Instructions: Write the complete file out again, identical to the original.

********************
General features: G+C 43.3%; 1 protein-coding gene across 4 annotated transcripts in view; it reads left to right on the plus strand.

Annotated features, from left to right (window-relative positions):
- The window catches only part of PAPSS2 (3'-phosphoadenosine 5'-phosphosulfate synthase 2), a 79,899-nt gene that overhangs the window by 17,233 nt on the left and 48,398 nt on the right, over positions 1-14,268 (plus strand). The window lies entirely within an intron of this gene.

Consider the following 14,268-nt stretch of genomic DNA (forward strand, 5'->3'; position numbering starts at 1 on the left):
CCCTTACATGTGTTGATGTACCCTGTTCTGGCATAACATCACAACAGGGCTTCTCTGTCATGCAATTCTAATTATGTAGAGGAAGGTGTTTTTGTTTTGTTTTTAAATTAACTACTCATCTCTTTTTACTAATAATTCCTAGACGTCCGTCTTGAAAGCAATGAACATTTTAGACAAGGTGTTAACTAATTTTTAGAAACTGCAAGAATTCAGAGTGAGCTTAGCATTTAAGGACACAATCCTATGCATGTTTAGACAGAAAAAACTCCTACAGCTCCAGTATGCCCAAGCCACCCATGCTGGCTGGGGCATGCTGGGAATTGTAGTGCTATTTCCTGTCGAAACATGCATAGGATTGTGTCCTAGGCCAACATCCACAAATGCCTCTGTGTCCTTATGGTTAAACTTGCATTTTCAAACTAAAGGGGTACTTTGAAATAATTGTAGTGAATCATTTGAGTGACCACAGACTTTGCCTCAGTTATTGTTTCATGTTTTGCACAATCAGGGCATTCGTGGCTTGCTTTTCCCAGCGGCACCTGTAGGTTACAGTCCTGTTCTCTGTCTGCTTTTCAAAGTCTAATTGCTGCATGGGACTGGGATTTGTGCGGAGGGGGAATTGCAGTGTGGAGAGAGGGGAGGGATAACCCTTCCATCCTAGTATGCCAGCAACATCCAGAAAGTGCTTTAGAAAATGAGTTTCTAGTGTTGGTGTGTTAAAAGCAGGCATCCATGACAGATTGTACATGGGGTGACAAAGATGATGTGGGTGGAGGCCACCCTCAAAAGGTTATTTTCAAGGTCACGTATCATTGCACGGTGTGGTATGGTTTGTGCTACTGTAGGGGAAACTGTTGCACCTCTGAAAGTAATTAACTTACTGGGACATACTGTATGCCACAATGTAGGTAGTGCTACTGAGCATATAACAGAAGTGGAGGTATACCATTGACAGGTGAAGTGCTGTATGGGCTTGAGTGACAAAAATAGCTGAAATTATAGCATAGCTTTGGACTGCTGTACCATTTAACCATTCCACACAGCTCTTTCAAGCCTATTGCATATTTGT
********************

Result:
General features: G+C 43.3%; 1 protein-coding gene across 4 annotated transcripts in view; it reads left to right on the plus strand.

Annotated features, from left to right (window-relative positions):
- The window catches only part of PAPSS2 (3'-phosphoadenosine 5'-phosphosulfate synthase 2), a 79,899-nt gene that overhangs the window by 17,233 nt on the left and 48,398 nt on the right, over positions 1-14,268 (plus strand). The window lies entirely within an intron of this gene.

Consider the following 14,268-nt stretch of genomic DNA (forward strand, 5'->3'; position numbering starts at 1 on the left):
CCCTTACATGTGTTGATGTACCCTGTTCTGGCATAACATCACAACAGGGCTTCTCTGTCATGCAATTCTAATTATGTAGAGGAAGGTGTTTTTGTTTTGTTTTTAAATTAACTACTCATCTCTTTTTACTAATAATTCCTAGACGTCCGTCTTGAAAGCAATGAACATTTTAGACAAGGTGTTAACTAATTTTTAGAAACTGCAAGAATTCAGAGTGAGCTTAGCATTTAAGGACACAATCCTATGCATGTTTAGACAGAAAAAACTCCTACAGCTCCAGTATGCCCAAGCCACCCATGCTGGCTGGGGCATGCTGGGAATTGTAGTGCTATTTCCTGTCGAAACATGCATAGGATTGTGTCCTAGGCCAACATCCACAAATGCCTCTGTGTCCTTATGGTTAAACTTGCATTTTCAAACTAAAGGGGTACTTTGAAATAATTGTAGTGAATCATTTGAGTGACCACAGACTTTGCCTCAGTTATTGTTTCATGTTTTGCACAATCAGGGCATTCGTGGCTTGCTTTTCCCAGCGGCACCTGTAGGTTACAGTCCTGTTCTCTGTCTGCTTTTCAAAGTCTAATTGCTGCATGGGACTGGGATTTGTGCGGAGGGGGAATTGCAGTGTGGAGAGAGGGGAGGGATAACCCTTCCATCCTAGTATGCCAGCAACATCCAGAAAGTGCTTTAGAAAATGAGTTTCTAGTGTTGGTGTGTTAAAAGCAGGCATCCATGACAGATTGTACATGGGGTGACAAAGATGATGTGGGTGGAGGCCACCCTCAAAAGGTTATTTTCAAGGTCACGTATCATTGCACGGTGTGGTATGGTTTGTGCTACTGTAGGGGAAACTGTTGCACCTCTGAAAGTAATTAACTTACTGGGACATACTGTATGCCACAATGTAGGTAGTGCTACTGAGCATATAACAGAAGTGGAGGTATACCATTGACAGGTGAAGTGCTGTATGGGCTTGAGTGACAAAAATAGCTGAAATTATAGCATAGCTTTGGACTGCTGTACCATTTAACCATTCCACACAGCTCTTTCAAGCCTATTGCATATTTGT